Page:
When thinking of cyber security, one usually thinks of online banking, online shopping, email, or social media. We create various passwords and security questions in an effort to safeguard our information, but a large segment of the population has had their information compromised in one way or another. Credit card numbers have been stolen, money has been drained from bank accounts, and entire identities have been “stolen.” While companies and individuals are constantly looking for ways to strengthen their computer security systems, many school districts remain extremely vulnerable in terms of their cyber security. School district computer systems contain a wealth of personal information and important data that can and do get hacked. Districts need to be as vigilant in their cyber security as any corporation and need to know how to prevent cyber attacks.
Schools are considered “soft targets” to hackers. A soft target is a person or thing that is relatively unprotected and vulnerable. Students or independent hackers may target school files. While a student may be aiming to only cause general chaos, a lone hacker may be looking to extort money from the school. These types of attacks against schools are becoming more frequent and, if schools remain lax in cyber security, they may become even more commonplace.
A common technique is called “phishing.” Phishing focuses on obtaining personal data. Phishing is typically carried out by email spoofing or instant messaging. It often directs user(s) to enter personal information on a fake website (the look and feel of which are similar to a legitimate website) the only difference is the URL of the website of concern. Communications purporting to be from social websites, auction sites, banks, online payment processors or IT administrators are often used to lure victims into providing personal information. Phishing emails may also contain links to websites that distribute malware.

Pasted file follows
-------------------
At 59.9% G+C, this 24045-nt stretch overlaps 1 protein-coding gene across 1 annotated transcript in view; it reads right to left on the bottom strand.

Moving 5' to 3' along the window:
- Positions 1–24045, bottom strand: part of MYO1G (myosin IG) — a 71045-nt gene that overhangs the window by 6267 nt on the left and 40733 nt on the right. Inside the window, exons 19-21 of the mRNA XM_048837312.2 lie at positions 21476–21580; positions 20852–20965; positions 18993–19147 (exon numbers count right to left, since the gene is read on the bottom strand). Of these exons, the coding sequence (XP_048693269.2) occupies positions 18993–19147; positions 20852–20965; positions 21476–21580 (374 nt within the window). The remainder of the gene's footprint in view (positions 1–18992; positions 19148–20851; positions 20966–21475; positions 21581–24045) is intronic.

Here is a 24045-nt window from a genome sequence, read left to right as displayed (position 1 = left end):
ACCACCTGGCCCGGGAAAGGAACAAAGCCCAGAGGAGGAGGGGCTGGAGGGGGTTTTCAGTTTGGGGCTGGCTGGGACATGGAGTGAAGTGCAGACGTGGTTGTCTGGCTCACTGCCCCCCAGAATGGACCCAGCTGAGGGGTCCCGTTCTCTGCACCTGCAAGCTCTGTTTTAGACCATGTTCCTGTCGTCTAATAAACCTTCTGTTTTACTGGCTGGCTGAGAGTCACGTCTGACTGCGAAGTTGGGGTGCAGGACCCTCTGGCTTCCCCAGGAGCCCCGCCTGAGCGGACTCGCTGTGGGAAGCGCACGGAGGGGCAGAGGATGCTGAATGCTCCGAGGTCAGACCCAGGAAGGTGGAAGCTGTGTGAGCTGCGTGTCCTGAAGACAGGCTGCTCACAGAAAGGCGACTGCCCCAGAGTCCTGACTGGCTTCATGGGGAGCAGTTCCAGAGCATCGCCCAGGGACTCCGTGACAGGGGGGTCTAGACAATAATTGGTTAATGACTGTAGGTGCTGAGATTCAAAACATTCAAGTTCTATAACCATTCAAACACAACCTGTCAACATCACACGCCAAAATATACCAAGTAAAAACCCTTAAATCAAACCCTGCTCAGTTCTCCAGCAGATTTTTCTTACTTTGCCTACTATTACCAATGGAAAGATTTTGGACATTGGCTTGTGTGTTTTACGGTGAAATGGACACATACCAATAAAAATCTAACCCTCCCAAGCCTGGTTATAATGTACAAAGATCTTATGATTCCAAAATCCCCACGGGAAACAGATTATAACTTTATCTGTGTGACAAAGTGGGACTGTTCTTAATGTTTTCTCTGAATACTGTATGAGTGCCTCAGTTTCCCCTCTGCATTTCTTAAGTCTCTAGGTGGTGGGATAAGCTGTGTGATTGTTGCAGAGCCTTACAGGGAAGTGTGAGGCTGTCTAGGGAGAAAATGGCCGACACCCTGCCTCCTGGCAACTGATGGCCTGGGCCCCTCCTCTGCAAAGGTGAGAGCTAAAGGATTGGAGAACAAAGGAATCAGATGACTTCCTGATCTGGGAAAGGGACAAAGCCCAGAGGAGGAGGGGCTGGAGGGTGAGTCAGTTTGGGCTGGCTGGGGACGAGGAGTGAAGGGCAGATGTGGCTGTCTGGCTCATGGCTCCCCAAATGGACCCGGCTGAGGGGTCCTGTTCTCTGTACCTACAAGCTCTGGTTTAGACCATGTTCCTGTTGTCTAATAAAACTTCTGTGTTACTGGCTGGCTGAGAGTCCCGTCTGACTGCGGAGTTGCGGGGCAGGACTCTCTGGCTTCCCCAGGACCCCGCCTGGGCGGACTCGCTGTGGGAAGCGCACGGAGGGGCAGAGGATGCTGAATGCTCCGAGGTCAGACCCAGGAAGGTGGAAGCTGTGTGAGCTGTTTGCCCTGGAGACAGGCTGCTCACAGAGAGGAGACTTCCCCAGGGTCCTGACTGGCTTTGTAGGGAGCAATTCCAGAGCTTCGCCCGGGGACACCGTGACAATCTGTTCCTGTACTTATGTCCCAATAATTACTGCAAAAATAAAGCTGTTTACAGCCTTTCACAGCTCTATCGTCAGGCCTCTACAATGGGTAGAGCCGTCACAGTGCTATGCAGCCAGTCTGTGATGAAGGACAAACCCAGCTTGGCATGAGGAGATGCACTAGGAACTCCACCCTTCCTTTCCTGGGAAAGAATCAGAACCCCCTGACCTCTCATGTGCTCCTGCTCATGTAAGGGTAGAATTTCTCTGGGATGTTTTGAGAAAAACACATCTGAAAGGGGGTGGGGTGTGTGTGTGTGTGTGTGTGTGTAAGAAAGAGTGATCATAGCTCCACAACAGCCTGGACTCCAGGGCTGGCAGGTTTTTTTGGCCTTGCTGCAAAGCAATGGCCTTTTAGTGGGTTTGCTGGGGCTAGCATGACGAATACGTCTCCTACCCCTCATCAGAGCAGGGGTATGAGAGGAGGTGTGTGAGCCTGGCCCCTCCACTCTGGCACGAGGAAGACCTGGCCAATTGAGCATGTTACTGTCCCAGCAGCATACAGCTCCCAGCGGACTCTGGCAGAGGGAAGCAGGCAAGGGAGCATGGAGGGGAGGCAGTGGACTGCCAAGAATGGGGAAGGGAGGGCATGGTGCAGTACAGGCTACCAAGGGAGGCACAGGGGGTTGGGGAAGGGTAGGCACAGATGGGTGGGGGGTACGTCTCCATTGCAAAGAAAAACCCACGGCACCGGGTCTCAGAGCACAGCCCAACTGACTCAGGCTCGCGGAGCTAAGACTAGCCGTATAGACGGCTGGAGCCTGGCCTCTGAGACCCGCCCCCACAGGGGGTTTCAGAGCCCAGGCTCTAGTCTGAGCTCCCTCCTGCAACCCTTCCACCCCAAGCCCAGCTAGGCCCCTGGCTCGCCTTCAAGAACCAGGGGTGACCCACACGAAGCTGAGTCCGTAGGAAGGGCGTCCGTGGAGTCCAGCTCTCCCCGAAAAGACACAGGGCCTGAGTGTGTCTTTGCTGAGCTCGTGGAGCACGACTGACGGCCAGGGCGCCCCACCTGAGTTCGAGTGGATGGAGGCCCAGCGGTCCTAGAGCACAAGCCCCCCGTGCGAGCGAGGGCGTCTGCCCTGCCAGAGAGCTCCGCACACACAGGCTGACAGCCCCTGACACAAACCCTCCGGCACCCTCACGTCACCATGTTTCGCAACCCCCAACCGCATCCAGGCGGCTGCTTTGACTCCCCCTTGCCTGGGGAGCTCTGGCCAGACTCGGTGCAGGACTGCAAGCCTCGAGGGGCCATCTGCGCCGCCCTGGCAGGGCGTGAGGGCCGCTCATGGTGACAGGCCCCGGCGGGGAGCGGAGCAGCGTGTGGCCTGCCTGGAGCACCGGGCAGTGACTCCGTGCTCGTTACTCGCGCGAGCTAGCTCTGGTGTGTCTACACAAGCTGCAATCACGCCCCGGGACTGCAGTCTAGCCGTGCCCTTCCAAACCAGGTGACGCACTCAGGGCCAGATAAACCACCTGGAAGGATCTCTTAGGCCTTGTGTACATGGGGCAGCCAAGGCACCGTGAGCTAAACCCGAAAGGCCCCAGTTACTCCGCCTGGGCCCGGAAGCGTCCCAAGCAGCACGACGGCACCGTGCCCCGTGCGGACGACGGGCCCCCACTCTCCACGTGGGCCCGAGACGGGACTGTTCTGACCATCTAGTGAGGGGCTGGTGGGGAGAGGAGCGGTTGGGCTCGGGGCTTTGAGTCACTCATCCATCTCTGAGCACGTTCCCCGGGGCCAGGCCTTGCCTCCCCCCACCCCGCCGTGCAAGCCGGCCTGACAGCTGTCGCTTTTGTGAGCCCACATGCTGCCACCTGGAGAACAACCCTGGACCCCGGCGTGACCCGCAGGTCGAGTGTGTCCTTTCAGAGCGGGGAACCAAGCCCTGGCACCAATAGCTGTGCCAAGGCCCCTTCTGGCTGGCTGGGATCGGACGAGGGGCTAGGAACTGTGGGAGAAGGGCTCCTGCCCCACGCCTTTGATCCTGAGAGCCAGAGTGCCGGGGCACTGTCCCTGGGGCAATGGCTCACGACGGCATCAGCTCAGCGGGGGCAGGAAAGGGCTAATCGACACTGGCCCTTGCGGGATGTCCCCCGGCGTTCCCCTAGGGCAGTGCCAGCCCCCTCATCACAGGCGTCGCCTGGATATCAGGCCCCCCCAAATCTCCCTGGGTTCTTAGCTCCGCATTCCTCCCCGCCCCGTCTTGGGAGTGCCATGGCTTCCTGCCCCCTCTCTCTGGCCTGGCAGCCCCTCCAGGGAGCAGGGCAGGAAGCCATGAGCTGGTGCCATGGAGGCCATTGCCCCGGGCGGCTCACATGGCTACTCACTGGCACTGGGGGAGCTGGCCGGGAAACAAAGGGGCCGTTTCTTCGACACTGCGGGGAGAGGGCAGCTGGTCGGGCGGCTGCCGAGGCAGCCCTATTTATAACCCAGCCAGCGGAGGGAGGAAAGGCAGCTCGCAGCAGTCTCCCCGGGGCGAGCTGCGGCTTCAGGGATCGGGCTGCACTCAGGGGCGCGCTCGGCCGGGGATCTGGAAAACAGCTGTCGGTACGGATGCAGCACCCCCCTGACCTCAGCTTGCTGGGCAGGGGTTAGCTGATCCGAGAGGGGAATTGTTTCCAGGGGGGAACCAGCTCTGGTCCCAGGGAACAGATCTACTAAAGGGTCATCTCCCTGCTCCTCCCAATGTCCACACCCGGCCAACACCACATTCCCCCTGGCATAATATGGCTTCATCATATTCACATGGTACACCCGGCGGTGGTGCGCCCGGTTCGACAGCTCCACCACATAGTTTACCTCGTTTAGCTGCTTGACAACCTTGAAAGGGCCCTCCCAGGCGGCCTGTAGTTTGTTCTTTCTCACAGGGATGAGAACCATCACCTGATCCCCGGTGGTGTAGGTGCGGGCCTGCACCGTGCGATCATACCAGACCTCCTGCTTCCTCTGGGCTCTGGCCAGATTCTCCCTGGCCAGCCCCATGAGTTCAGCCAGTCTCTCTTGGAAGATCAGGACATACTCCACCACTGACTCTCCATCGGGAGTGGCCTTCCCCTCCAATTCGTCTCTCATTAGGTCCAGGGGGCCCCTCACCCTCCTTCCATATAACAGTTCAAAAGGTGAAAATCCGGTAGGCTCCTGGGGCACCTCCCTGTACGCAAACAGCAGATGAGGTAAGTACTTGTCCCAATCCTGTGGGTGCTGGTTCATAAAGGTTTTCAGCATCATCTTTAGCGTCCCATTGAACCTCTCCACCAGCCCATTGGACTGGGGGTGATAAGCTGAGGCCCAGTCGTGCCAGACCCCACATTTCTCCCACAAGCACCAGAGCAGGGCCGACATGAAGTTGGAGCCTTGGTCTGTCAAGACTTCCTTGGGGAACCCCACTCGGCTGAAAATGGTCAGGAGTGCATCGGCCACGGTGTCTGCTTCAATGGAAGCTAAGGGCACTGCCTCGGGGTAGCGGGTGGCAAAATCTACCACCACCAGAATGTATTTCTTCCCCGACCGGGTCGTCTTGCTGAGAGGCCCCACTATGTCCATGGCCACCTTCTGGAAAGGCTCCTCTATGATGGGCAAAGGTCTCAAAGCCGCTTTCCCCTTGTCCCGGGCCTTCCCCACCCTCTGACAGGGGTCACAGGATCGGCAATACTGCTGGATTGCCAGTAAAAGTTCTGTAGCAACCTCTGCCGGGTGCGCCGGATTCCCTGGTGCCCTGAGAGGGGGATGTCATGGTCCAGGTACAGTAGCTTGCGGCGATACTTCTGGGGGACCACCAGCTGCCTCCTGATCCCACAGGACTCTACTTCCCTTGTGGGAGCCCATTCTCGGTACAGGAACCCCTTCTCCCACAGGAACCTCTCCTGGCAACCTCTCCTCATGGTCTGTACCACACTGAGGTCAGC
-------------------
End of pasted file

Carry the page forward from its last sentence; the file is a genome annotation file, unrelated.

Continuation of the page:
Ransomware enables an attacker to exploit a security breach and has become increasingly popular over the last few years. Ransomware usually arrives as an email attachment and carries a computer virus that tricks the user into downloading or opening. Some of these viruses will lock up a system (which may be easily reversed by a knowledgeable person), while other attacks can encrypt data and make it virtually inaccessible. A message will appear demanding payment for the decryption of the files and a deadline by which the payment must be received. Ransomware can also appear as a denial-of-service attack. This type of attack makes a machine or network resource unavailable to the user by disrupting the network service’s connection to the internet. This is accomplished by flooding a user’s computer with excessive requests in an attempt to overload the system. Paying the ransom may seem like the fastest way to gain access to the information or network again, but there is no guarantee that once the ransom is paid that the hacker will decrypt the data or unlock access. A hacker sometimes simply asks for more money.
Thankfully, preventing cyber attacks is possible, but it does require vigilance. Schools can train staff on how to spot a potential attack they may receive through email. Even if an email contains a familiar name or appears to be from a reputable source, review email closely before opening attachments or responding to the email. Possible red flags for a potential cyber attack via email include a message asking for personal information, an email claiming to be from a government agency (IRS, FBI), an embedded link containing a mismatched URL, and poor spelling or grammar errors.
Schools can create strong password policies by requiring all passwords to be a minimum length and include a special character(s) (!, ?, @). Schools can also use secondary authorization processes by asking an employee the answer to a personal question only the employee would know (name of first pet, make and model of first car). Using special software to protect sensitive data further enhances data protection. If possible, schools should look to hire staff with IT security experience. A separate IT department isn’t necessary, but a staff member with a background in handling cyber security would be a useful addition.
Cyber attacks cause serious and costly disruptions. Schools shouldn’t wait to bolster their security. With student and staff information at risk, the time to act is now. For more information on cyber security pertaining to K–12 schools, visit https://www.edtechstrategies.com. For additional information on risk management, contact your Loss Control Specialist.